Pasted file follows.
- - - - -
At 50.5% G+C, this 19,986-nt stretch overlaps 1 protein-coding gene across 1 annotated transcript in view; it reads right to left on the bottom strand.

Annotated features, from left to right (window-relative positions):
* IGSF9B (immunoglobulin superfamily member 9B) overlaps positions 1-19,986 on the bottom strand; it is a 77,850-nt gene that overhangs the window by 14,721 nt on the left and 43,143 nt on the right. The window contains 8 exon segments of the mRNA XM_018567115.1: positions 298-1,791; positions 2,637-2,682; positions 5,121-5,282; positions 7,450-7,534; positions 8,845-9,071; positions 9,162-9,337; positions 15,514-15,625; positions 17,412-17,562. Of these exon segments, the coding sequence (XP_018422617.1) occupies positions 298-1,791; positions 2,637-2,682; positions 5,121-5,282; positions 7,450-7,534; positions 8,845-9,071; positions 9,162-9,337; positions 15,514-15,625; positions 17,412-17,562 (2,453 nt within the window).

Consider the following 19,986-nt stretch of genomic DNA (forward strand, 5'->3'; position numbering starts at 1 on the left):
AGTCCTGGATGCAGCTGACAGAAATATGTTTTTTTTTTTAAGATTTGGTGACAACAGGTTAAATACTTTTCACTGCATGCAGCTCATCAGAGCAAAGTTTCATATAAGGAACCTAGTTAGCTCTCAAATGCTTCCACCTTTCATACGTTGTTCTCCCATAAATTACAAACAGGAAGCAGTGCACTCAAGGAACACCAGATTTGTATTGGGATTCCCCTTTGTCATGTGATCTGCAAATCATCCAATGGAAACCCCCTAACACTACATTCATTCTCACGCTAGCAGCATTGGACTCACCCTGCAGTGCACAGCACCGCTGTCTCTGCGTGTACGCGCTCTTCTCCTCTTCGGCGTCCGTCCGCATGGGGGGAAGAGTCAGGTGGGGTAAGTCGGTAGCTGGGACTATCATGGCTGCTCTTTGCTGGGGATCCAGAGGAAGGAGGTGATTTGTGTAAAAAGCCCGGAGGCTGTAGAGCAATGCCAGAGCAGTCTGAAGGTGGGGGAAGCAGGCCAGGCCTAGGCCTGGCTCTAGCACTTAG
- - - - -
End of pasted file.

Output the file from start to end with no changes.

At 50.5% G+C, this 19,986-nt stretch overlaps 1 protein-coding gene across 1 annotated transcript in view; it reads right to left on the bottom strand.

Annotated features, from left to right (window-relative positions):
* IGSF9B (immunoglobulin superfamily member 9B) overlaps positions 1-19,986 on the bottom strand; it is a 77,850-nt gene that overhangs the window by 14,721 nt on the left and 43,143 nt on the right. The window contains 8 exon segments of the mRNA XM_018567115.1: positions 298-1,791; positions 2,637-2,682; positions 5,121-5,282; positions 7,450-7,534; positions 8,845-9,071; positions 9,162-9,337; positions 15,514-15,625; positions 17,412-17,562. Of these exon segments, the coding sequence (XP_018422617.1) occupies positions 298-1,791; positions 2,637-2,682; positions 5,121-5,282; positions 7,450-7,534; positions 8,845-9,071; positions 9,162-9,337; positions 15,514-15,625; positions 17,412-17,562 (2,453 nt within the window).

Consider the following 19,986-nt stretch of genomic DNA (forward strand, 5'->3'; position numbering starts at 1 on the left):
AGTCCTGGATGCAGCTGACAGAAATATGTTTTTTTTTTTAAGATTTGGTGACAACAGGTTAAATACTTTTCACTGCATGCAGCTCATCAGAGCAAAGTTTCATATAAGGAACCTAGTTAGCTCTCAAATGCTTCCACCTTTCATACGTTGTTCTCCCATAAATTACAAACAGGAAGCAGTGCACTCAAGGAACACCAGATTTGTATTGGGATTCCCCTTTGTCATGTGATCTGCAAATCATCCAATGGAAACCCCCTAACACTACATTCATTCTCACGCTAGCAGCATTGGACTCACCCTGCAGTGCACAGCACCGCTGTCTCTGCGTGTACGCGCTCTTCTCCTCTTCGGCGTCCGTCCGCATGGGGGGAAGAGTCAGGTGGGGTAAGTCGGTAGCTGGGACTATCATGGCTGCTCTTTGCTGGGGATCCAGAGGAAGGAGGTGATTTGTGTAAAAAGCCCGGAGGCTGTAGAGCAATGCCAGAGCAGTCTGAAGGTGGGGGAAGCAGGCCAGGCCTAGGCCTGGCTCTAGCACTTAG